The Parish Council
Councillors are collectively responsible for making Council policy, for which they are accountable to the electorate. They are recognised nationally as the level of local government closest to people.
Councillors are not directly involved in the day-to-day provision of services to the public. This does not of course mean that there should be no contact between Councillors and the Clerk on such matters and, indeed, Councillors may often find that they are asked by electors to pursue matters on their behalf. However, Councillors have no executive authority and will need to deal with all matters either through a properly constituted meeting or in liaison with the Clerk concerning for example, a Parish opportunity or problem. It therefore follows that there are no circumstances where an individual Councillor can issue an instruction to the Clerk or a Contractor. Likewise, a Councillor must never act “on behalf of the Council” in the organisation of any function or service. Particular care should be taken in all types of communication, especially via comments to ensure understanding you speak as a “Parish Councillor” and not on behalf of the Council as a whole. Generally, The Clerk on behalf of the Council, normally issues all correspondence but there are times when some communication is best sent by the Chairman – after an agreement by the full Council.
All Councillors will attend the monthly meeting, held on the second Monday of each month. In addition, Councillors can become members of Committees or Working Parties established in different service areas and these meetings are held as agreed by either the working party or the Committee as required. In some cases, Committees/working parties of the Council can be given delegated powers to investigate and make final decisions on issues.
Statutory Powers and Duties
The Council derives its powers from statute. A few of these are mandatory ( i.e. the Council must carry them out ) but most are discretionary ( i.e. the Council can carry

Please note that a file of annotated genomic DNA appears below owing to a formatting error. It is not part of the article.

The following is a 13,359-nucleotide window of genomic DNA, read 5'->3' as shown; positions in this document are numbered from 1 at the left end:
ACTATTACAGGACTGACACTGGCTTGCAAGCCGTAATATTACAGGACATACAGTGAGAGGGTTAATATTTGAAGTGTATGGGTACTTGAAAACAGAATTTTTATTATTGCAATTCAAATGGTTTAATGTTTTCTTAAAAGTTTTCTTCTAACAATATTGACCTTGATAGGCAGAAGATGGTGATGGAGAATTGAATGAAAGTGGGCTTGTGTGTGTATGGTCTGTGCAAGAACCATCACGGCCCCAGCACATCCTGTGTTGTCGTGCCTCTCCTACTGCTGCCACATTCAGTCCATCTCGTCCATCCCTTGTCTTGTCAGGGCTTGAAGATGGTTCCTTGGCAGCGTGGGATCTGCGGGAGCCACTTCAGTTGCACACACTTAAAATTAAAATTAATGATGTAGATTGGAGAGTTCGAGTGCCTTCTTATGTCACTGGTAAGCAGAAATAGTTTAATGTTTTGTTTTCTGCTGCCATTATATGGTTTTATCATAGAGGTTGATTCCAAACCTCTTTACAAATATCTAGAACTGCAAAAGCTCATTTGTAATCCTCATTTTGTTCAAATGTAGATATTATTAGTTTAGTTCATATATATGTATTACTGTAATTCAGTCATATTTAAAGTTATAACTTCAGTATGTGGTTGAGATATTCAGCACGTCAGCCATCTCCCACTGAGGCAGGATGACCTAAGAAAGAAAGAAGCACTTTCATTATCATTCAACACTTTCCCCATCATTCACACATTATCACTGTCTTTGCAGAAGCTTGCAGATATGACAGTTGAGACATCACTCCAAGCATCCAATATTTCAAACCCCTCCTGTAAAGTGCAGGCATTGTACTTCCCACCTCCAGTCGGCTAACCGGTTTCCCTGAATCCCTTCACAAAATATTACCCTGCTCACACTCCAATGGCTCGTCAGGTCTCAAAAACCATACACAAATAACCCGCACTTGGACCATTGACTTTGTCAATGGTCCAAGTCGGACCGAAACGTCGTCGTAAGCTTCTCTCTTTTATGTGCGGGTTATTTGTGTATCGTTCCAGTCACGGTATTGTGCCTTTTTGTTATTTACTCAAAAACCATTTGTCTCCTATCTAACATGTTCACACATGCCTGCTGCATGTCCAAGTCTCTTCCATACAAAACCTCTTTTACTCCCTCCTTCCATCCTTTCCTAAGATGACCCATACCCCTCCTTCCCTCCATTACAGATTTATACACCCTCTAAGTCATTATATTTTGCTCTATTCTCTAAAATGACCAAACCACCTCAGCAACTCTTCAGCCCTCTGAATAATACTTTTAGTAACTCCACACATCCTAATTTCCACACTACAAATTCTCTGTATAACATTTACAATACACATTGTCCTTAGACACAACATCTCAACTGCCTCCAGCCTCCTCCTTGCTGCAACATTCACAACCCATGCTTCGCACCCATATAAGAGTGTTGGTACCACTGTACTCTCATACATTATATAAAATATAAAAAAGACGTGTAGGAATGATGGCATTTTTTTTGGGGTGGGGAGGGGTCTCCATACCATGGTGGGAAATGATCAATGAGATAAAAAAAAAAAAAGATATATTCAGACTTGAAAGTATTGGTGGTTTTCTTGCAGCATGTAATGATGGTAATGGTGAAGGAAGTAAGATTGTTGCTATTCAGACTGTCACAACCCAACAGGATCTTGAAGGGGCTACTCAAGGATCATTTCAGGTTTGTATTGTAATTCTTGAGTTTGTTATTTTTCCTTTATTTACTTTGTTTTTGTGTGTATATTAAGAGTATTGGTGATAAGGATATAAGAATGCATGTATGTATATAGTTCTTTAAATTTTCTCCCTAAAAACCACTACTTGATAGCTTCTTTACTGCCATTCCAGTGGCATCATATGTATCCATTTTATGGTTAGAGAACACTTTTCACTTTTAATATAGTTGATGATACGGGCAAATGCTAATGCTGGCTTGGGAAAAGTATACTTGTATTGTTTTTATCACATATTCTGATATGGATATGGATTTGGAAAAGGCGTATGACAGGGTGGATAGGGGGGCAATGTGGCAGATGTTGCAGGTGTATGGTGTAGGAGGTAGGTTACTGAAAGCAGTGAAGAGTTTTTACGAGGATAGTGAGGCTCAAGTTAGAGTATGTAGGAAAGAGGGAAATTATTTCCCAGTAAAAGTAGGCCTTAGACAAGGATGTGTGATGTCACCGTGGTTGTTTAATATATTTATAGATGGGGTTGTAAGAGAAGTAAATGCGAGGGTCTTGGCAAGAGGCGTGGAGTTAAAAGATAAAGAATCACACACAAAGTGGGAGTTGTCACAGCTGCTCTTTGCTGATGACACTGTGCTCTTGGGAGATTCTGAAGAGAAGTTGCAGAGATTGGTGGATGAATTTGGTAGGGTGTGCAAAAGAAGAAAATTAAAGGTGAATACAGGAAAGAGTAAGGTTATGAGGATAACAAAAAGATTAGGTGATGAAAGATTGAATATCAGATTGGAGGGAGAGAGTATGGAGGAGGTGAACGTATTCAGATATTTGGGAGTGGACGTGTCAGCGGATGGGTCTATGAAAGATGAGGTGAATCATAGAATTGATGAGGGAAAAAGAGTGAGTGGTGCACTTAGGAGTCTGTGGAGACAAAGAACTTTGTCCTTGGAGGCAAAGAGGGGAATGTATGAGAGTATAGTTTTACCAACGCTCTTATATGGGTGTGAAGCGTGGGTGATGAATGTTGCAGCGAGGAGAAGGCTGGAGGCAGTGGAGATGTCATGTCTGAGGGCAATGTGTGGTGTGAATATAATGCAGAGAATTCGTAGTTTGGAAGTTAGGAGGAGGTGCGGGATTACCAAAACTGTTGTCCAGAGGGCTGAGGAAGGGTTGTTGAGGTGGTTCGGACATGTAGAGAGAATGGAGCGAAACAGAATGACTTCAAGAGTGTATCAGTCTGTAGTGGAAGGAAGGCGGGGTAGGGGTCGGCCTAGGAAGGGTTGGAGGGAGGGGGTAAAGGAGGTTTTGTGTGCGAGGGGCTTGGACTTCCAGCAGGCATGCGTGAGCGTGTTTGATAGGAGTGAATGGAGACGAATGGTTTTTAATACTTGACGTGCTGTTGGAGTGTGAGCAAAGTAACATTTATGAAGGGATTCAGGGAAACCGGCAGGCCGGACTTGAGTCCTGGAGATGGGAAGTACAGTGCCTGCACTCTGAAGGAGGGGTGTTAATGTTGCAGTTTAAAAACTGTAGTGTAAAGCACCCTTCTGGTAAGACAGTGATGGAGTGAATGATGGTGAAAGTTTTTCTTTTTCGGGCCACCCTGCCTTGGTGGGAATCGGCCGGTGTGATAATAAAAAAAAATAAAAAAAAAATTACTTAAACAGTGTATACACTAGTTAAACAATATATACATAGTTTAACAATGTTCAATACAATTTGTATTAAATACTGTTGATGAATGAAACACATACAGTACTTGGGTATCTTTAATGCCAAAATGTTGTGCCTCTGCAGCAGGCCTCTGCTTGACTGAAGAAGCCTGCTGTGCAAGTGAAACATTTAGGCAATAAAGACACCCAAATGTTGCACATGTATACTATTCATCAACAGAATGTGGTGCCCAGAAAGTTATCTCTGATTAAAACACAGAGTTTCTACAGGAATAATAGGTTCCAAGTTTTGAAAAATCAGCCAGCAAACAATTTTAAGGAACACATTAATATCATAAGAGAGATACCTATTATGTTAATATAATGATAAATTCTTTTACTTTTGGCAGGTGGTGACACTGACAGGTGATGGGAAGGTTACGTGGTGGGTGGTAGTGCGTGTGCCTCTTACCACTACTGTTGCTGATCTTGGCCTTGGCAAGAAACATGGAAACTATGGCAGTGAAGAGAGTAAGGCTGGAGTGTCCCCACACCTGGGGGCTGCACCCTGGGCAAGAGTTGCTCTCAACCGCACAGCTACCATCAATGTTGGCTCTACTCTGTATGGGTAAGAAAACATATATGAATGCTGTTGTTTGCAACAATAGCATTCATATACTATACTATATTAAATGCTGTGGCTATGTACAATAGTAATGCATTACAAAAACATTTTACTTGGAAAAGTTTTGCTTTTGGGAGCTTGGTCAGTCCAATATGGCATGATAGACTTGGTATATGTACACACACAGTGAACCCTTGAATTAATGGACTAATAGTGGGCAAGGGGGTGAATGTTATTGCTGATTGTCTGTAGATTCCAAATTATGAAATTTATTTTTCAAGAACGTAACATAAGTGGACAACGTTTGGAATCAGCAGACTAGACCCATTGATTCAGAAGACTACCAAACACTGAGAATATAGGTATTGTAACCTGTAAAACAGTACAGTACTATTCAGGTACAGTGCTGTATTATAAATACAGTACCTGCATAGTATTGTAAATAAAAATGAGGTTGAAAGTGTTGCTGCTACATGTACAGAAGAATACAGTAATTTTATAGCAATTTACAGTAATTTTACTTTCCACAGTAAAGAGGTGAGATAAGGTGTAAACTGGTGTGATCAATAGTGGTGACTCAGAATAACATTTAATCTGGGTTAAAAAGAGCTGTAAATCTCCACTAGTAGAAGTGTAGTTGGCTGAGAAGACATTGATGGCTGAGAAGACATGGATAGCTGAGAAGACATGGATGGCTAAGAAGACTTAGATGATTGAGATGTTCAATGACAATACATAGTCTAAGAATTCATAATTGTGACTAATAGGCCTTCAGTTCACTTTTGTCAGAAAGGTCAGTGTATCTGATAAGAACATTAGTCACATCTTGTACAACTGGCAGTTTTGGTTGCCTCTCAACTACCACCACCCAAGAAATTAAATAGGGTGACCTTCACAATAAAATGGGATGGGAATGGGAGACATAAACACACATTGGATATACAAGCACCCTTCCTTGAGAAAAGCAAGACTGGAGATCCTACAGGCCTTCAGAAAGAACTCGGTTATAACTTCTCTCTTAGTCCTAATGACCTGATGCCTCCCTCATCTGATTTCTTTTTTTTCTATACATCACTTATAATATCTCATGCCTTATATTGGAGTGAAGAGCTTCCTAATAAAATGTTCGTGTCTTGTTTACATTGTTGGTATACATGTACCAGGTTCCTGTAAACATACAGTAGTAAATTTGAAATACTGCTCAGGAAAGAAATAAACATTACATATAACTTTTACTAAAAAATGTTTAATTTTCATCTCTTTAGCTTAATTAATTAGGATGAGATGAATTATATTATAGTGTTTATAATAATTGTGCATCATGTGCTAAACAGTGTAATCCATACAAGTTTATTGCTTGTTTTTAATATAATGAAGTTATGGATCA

them out if it wishes ). In all cases, both Councillors and Clerk must work within the law.
The Role of the Parish Clerk
The Parish Council Clerk provides the ‘engine’ of an effective Council. The position of Clerk is a set under statute and is the legal Proper Officer. The Clerk is the professional advisor to the Council on matters of policy, and the executor of Council policy, i.e. in carrying out the instructions of the Council.
The Clerk must always:
- Keep their knowledge up to date at all times.
- Obey the lawful and proper instructions of the Parish Council.
- Comply with all the Standing Orders and known policies of the Parish Council.
- Is expected to co-operate fully with the Chairman/lady of the Parish Council.
- Should assist individual Parish Councillors, but the Clerk must never place the interests of individual Councillors above duty to the Parish Council as a whole.
- Take instruction from the full Council not by any individual Councillor and, in particular the Clerk must not be induced to disregard statutory duties.
The Clerk also acts as an Executive Officer and uses statutory powers to take any appropriate action required for routine council administration that requires no policy decision. This power includes all urgent safety work. The Clerk may seek information, draw up proposals, or present ideas or suggestions to assist the Council when they are making decisions. As the Proper Officer the Clerk performs all routine administration without specific instructions from the Parish Council. This includes statutory duties such as service and issue of statutory notifications, attending meetings, and acting as a representative of the Parish Council. The Clerk will arrange insurance, keep and file records, record interests and standing orders, prepare and distribute agendas, prepare minutes and press reports, examine reports and other data, present information, deal with all routine correspondence, and perform all other office work. The Clerk also takes on the role of Responsible Finance Offer (RFO), working with auditors and providing annual accounts and other routine financial matters without specific instructions from the Parish Council, to include preparing budgets and accounts, orders, receipts, invoices, cheques, VAT returns, and audit returns. The Clerk will monitor and balance accounts, present reports, make purchases and complete all other routine financial functions. Many matters are delegated to the Clerk, who can make decisions on them working within established Council policies and lines of authority. The day to day management of services is the responsibility of the Clerk.
Page updated 19/03/2021